Romeo & Juliet
Wiliam Shakespeare and Nick Hennegan
Guy Masterson, TTI in association with Maverick Theatre Co
Assembly George Square
Romeo and Juliet are the star-crossed lovers who end up dying. Surely a story well-known thanks to lot of ballets and operas, West Side Story, Zeffirelli’s famous film from 1968, the modern version with Claire Danes and Leonardo DiCaprio from 1996, ad nauseum.
Romeo and Juliet of feuding families meet and fall in love. But he’s from the wrong side of the tracks and she is promised to another.
So, they devise a plan that makes both look like they are dead and can then run off together. But they haven’t quite exchanged the details of the plans with each other.
Writer/director Nick Hennegan has culled the basics of the story and made it current. Equal parts of Shakespeare and Hennegan. The weight of the issues of the Shakespearean Romeo and Juliet lack the realism to start the modern-day play off. The chaste characters in Shakespeare are nothing like the easy access of today. It’s hard to find a way to make this happen.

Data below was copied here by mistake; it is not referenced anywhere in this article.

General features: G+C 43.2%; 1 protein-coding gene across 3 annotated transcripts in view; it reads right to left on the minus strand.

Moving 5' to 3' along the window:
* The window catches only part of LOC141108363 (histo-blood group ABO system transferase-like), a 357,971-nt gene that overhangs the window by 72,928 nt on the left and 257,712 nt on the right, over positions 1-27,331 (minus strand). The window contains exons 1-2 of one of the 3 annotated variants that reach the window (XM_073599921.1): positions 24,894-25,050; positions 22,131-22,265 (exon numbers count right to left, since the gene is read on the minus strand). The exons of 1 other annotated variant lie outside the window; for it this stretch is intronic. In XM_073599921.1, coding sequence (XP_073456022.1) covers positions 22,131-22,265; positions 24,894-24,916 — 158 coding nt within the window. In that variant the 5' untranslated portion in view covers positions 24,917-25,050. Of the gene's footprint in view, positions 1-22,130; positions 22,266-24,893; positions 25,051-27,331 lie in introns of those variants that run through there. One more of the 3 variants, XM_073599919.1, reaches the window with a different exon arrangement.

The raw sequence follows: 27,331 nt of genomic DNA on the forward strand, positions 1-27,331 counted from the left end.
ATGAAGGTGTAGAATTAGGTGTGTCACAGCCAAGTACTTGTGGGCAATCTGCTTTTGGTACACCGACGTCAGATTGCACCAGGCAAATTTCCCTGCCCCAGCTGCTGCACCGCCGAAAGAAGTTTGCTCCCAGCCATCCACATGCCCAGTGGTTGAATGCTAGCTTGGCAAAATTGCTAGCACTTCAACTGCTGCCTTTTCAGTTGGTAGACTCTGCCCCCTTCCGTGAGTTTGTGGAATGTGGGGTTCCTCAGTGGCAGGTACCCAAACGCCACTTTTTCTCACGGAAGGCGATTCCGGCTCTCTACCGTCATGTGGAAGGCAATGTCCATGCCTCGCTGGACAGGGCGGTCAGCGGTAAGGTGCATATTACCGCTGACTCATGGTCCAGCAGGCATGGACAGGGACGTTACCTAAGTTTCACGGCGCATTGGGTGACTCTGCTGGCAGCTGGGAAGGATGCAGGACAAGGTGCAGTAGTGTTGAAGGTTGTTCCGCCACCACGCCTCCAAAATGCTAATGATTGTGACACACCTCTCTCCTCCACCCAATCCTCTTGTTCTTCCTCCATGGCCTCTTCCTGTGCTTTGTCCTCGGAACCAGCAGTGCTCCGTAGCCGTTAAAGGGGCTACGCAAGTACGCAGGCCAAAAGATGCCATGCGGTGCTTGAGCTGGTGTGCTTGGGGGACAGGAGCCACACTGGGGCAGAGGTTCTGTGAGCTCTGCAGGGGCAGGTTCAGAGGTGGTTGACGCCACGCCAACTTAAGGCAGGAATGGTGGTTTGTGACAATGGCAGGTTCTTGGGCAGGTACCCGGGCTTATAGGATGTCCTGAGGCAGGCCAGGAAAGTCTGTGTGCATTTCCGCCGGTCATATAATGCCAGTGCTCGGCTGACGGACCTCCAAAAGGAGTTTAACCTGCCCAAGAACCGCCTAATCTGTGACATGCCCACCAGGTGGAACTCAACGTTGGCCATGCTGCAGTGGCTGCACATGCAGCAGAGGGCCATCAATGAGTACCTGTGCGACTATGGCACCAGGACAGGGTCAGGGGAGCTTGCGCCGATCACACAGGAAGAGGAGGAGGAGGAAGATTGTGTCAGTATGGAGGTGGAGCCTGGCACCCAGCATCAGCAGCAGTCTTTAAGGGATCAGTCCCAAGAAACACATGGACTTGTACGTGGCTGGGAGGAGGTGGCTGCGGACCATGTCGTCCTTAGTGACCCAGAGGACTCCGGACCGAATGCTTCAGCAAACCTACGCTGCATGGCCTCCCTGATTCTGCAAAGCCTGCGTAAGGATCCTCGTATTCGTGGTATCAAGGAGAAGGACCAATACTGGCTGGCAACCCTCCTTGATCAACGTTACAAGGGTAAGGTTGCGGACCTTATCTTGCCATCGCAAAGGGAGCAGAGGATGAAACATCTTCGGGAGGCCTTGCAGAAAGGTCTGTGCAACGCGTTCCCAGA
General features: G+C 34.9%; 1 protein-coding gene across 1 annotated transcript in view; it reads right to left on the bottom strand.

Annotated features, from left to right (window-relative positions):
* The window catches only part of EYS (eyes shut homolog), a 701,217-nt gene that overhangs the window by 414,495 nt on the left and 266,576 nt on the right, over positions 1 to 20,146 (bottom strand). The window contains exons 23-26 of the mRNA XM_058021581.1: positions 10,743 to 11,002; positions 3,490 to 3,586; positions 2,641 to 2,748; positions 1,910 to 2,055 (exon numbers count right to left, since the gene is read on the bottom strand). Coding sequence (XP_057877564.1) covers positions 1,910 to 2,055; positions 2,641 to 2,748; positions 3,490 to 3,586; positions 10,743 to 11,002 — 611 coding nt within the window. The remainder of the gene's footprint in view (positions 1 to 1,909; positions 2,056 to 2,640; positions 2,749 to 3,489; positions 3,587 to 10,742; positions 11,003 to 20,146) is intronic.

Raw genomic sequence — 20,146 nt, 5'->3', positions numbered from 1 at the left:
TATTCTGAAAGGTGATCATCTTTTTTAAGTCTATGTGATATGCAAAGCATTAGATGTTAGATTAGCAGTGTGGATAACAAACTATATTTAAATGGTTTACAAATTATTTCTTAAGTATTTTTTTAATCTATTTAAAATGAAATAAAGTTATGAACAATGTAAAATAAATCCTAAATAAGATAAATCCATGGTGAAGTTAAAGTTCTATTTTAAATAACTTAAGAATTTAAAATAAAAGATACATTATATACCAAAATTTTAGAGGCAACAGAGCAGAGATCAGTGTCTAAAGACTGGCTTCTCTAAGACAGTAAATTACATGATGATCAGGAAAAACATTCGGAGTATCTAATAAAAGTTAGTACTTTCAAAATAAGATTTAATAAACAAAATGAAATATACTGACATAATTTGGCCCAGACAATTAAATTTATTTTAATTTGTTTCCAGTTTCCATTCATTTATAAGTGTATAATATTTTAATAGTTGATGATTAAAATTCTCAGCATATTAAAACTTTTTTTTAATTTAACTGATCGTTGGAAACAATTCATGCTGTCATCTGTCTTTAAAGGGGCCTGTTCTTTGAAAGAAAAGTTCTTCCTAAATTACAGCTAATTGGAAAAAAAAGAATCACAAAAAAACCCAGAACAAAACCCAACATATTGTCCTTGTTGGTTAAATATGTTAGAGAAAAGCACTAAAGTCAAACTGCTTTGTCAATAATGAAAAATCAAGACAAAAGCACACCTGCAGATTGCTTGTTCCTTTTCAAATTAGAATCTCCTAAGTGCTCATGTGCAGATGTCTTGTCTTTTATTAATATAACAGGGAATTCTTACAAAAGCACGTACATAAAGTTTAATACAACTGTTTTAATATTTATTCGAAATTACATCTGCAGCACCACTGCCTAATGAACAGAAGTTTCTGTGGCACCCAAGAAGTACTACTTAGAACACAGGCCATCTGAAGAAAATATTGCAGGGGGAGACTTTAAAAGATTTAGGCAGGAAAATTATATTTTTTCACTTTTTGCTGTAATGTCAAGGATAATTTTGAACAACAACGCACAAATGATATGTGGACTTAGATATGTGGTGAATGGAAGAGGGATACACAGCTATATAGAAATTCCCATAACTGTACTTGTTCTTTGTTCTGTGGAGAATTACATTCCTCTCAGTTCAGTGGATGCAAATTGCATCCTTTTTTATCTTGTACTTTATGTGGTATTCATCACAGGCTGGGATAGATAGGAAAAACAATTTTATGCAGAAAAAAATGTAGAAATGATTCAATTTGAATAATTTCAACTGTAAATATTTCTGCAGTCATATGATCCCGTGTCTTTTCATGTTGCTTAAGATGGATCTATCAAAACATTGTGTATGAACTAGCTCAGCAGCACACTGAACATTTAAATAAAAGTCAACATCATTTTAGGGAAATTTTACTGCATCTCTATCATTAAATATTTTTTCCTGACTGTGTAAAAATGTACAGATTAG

When, with Hennegan’s razor sharp direction, the actors find the relationship, it becomes breathtakingly inspiring.
The two-minute wordless love scene is one of the most powerful I’ve seen. (Hennegan or movement director Katie Merrit.) It is neither sexual nor salacious nor titillating. It is a dance, a ballet.
From here forward, Hennegan and his actors are masters. The cast is flawless and well matched. This is a masterclass on how to do Shakespeare with four actors and one very wise director.
Reviewer: Catherine Lamm